In the summer of 1986, Congress found itself in the grip of confirmation hearings for a new Chief Justice and a new Associate Justice for the Supreme Court of the United States. Warren Burger had retired to (ostensibly) serve as chair of the Constitutional Bicentennial Commission; Justice Rehnquist was nominated to move to Chief and Antonin Scalia to take the junior-most position on the Court.

I watched those hearings with much interest, not knowing at the time that later that year I would become one of the Court’s newest hires. I would assume the role of Staff Counsel shortly after Chief Justice Rehnquist took on his new position.

In times like these, I’m often asked about the confirmation process and what I remember of those “battles” in the mid-80s and about the atmosphere in the building (“Was it abuzz? Was it the only topic of conversation?”). During my three-plus-year tenure in the Staff Counsel role, I witnessed two additional battles – calling them “hearings” is a misnomer – that of Robert Bork (unsuccessful) and of Anthony Kennedy (successful). If I remember correctly, Douglas Ginsberg (poor guy) never made it to the hearing stage. Anthony Kennedy is sworn in as a Justice of the United States Supreme Court on February 18, 1988. Chief Justice William Rehnquist administers the oath and Kennedy's wife Mary holds the family Bible as President Reagan looks on.
Of course the justices never said anything about the hearings or the nominee; even Justice O’Connor, who often rode to work with me because we lived near one another, was mum on the topic. The closest I ever got to a statement about the hearings was a comment on Bork’s notoriously scraggly beard. The court staff, exhibiting its historically insular nature, was similarly quiet. No one wanted to be on record commenting about a potential new boss, or probably more accurately, you simply did not discuss those matters at work.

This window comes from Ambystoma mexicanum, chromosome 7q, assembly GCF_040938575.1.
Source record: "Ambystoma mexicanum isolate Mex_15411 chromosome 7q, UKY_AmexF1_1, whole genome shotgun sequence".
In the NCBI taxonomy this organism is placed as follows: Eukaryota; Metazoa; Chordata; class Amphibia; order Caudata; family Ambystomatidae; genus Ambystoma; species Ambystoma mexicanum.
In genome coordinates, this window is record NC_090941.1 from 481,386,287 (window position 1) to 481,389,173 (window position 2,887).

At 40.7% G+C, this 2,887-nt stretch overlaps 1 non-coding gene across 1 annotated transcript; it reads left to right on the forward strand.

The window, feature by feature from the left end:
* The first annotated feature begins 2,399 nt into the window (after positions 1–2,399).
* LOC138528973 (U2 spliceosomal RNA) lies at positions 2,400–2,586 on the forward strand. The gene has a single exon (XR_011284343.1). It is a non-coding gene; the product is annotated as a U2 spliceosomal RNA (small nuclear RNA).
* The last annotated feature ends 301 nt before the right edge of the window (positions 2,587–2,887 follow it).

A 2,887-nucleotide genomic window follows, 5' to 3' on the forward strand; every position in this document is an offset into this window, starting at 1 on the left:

Judge Robert Bork
Law clerks were another matter entirely and the regular Thursday evening casual get-togethers were often filled with analysis and opinions when a nominee was being vetted. I also attended an anti-Bork rally – solely to observe – and stayed out of sight in the back for fear of being seen or worse appearing on the news, a potential employment-ending event I'm sure. (The button I snagged at the event remains one of my favorite political mementos, however.)

Since my years there, the Court has almost completely transformed. Judge Sotomayor’s hearings are the ninth confirmation event since my time there and I have been caught up in the drama and pathos of each one. Here are a few things I’ll be looking for during the hearings:

  • Will anyone ask questions about any of the thousands of decisions she has authored or is this all about speeches, personal matters and grandstanding?
  • How she will explain the statements that are currently all over the mainstream media?
  • What role, if any, will her ethnicity and gender play in the hearings?
  • Will any of the senators discuss her diabetes and other potential health issues?
  • How will the Committee function without the normally verbose Joe Biden?
  • I just want to watch Arlen Specter. From top dog to lowest-ranking democrat, there has got to be something of interest there.
  • Sen. Sessions was passed over for the Federal Bench in 1986, in part for being “racially insensitive.” Will this shape his questions? Will we be able to tell?
  • What will be the most asinine line of questions and the easiest lot?

I’m ready for this bit of political theater and suggest you soak it in as well. We could see a couple more opportunities in the next few years, but who knows? I say don’t miss the chance.

It seems, if you believe the pundits, that Judge Sotomayor may soon be Justice Sotomayor. No one can predict what kind of Justice she will be and those who try may be surprised (see: Blackmun, Stevens, Souter et al). One thing is certain if she is confirmed: she will be assuming one of the most select and revered positions in our nation. I wish her Godspeed.

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